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Lenders go to HMRC to check 269 suspect cases

Lenders have verified the income details of 269 mortgage applicants they suspect of committing fraud using HM Revenue & Custom’s mortgage verification scheme.

The scheme, which launched in September, is designed to combat mortgage fraud by allowing lenders to verify the income details declared by mortgage applicants with those registered with HMRC for a £14 fee.

So far, only 13 lenders have signed up to the scheme, which means that each lender submitted an average of nearly 20 requests in six months.

The scheme was launched in conjunction with the Council of Mortgage Lenders and the Building Societies Association.

A spokesman for the CML says it can take some time for lenders to go through the process of registering for the scheme, which could explain why only 13 have signed up.

He says: “We are encouraged that it has made a steady start and would like to see more lenders using it.

“It has to be remembered that it is a way for lenders to check applications they believe could be fraudulent and not a means of verifying income, so one wouldn’t necessarily expect to see thousands of applicants going through the process.”

John Malone, who represents brokers on the National Fraud Authority’s Mortgage Fraud Forum, says he is not alarmed that 269 checks have been carried out.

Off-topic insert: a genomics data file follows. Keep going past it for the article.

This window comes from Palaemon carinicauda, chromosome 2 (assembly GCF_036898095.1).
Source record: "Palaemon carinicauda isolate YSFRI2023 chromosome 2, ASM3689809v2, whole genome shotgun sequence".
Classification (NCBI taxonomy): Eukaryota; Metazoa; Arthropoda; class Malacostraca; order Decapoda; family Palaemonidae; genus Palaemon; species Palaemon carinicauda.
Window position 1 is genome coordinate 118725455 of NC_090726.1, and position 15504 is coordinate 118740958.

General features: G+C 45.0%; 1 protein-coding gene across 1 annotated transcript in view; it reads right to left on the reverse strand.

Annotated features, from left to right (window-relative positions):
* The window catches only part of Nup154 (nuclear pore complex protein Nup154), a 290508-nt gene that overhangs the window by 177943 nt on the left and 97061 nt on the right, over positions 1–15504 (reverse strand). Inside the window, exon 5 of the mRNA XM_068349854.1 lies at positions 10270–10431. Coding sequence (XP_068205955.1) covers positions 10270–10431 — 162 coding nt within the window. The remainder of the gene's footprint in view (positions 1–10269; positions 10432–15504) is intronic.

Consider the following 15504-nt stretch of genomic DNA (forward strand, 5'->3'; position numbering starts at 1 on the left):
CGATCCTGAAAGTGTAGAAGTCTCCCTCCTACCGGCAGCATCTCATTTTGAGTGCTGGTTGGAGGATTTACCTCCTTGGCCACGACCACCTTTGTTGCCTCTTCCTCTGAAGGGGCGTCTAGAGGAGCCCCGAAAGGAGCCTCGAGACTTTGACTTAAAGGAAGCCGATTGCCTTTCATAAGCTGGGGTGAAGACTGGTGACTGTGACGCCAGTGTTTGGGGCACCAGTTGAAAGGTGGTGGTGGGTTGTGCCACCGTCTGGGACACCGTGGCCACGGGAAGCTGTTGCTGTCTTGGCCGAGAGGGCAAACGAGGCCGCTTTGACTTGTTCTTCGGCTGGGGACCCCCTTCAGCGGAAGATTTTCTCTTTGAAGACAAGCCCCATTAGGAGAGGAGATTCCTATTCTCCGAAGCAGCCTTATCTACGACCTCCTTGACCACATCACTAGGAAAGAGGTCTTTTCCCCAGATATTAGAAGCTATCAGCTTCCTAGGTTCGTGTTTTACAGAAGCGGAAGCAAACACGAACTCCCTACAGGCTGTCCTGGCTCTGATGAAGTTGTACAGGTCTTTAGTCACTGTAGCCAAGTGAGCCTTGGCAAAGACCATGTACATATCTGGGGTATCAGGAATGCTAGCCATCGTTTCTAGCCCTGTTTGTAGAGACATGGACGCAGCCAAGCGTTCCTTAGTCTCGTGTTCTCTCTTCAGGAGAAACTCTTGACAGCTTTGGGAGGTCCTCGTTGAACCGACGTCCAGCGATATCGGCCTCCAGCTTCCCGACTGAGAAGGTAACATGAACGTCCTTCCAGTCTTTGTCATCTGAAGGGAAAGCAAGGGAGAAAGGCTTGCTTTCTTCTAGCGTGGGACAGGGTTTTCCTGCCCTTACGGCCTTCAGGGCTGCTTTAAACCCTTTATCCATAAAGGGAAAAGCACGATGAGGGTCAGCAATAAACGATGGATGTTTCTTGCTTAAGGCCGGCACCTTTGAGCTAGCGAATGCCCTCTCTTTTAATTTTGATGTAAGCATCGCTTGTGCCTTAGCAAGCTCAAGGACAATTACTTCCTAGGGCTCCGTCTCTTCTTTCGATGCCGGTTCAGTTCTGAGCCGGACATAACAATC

But he adds: “I would have thought more lenders would have registered, although it is not clear whether firms like Lloyds Banking Group count as one lender, or all its brands are considered separately.”

He says figures for the next six months should give a clearer indication of how many people are trying to commit fraud, as lenders tighten criteria and consumers find it harder to get a mortgage.

Meanwhile, a mortgage broker has been sentenced to two and a half years in prison following an investigation by the Metropolitan Police.
Olakunle Okubote of Finchley was jailed and forced to hand over more than £23,000 on February 24, following a five-week trial at Wood Green Crown Court.

The broker helped criminals get mortgages by providing false documents. He also secured cash discounts of £10,000 to £20,000 on new-builds, which he kept with the knowledge of the conveyancing solicitors.

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